BBB stands for "bleach, borax, baking soda" and refers to using store-bought chemicals instead of pool-store chemicals. Unscented bleach is the same as chlorinating liquid from the pool store except that it is about half-strength (or less, depending on brand -- Clorox Regular is 6%). Borax can be used to raise the pH instead of using pH Up and has the advantage of not increasing TA as much. Baking soda is identical to Alkalinity Up to raise TA. However, once your pool water chemistry is balanced, you usually only have to add chlorine and occasionally add a little Muriatic Acid to keep the pH down and even more rarely add some baking soda to raise the TA -- this depends on the amount of aeration in the pool.

Personally, I prefer paying a little more for the chlorinating liquid from my local pool store as it is more convenient (less weight to carry) and they reuse the bottles which I return to them (they clean and refill them). Also, with an opaque pool cover, my chlorine usage is less than 1 ppm FC per day.

Richard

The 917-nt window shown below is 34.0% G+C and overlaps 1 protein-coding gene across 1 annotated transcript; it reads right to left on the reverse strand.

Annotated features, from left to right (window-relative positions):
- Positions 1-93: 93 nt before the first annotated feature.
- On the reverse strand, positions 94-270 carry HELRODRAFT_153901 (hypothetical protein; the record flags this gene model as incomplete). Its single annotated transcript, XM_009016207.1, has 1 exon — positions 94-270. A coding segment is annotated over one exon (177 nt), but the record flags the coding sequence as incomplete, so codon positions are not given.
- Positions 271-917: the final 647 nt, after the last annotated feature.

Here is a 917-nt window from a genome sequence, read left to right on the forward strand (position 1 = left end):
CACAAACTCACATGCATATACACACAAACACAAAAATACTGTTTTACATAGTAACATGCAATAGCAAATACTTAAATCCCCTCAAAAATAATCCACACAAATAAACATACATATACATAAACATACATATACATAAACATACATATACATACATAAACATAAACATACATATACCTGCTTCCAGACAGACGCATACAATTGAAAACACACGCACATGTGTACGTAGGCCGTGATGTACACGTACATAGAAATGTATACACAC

buzzbait

Postby buzzbait » Mon 06 Aug, 2007 12:44

Thanks Geek!
I feel like im on my way now!
buzzbait

Postby buzzbait » Mon 06 Aug, 2007 12:53

What about those 3" hocky pucks and the floater.What are they?How cost efficient are they?Pro's?con's
chem geek
Pool Industry Leader
Pool Industry Leader
Posts: 2382
Joined: Thu 21 Jun, 2007 21:27
Location: San Rafael, California

Postby chem geek » Mon 06 Aug, 2007 13:13

Those 3" pucks are Trichlor and are usually the least expensive source of chlorine. For a comparison of the cost of chlorine sources, see this post .

There are two downsides to using Trichlor. One is that it is highly acidic, especially when taking into account that the usage of chlorine is acidic. So you have to add pH Up regularly and need to be careful of where the floating feeders park themselves. I've had submerged stainless steel bar mountings rust near where the Trichlor parked itself in my pool (this is when I didn't know anything about pool water chemistry when I first got my pool and this experience, plus high CYA levels and difficulty maintaining chlorine levels, had me research the chemistry).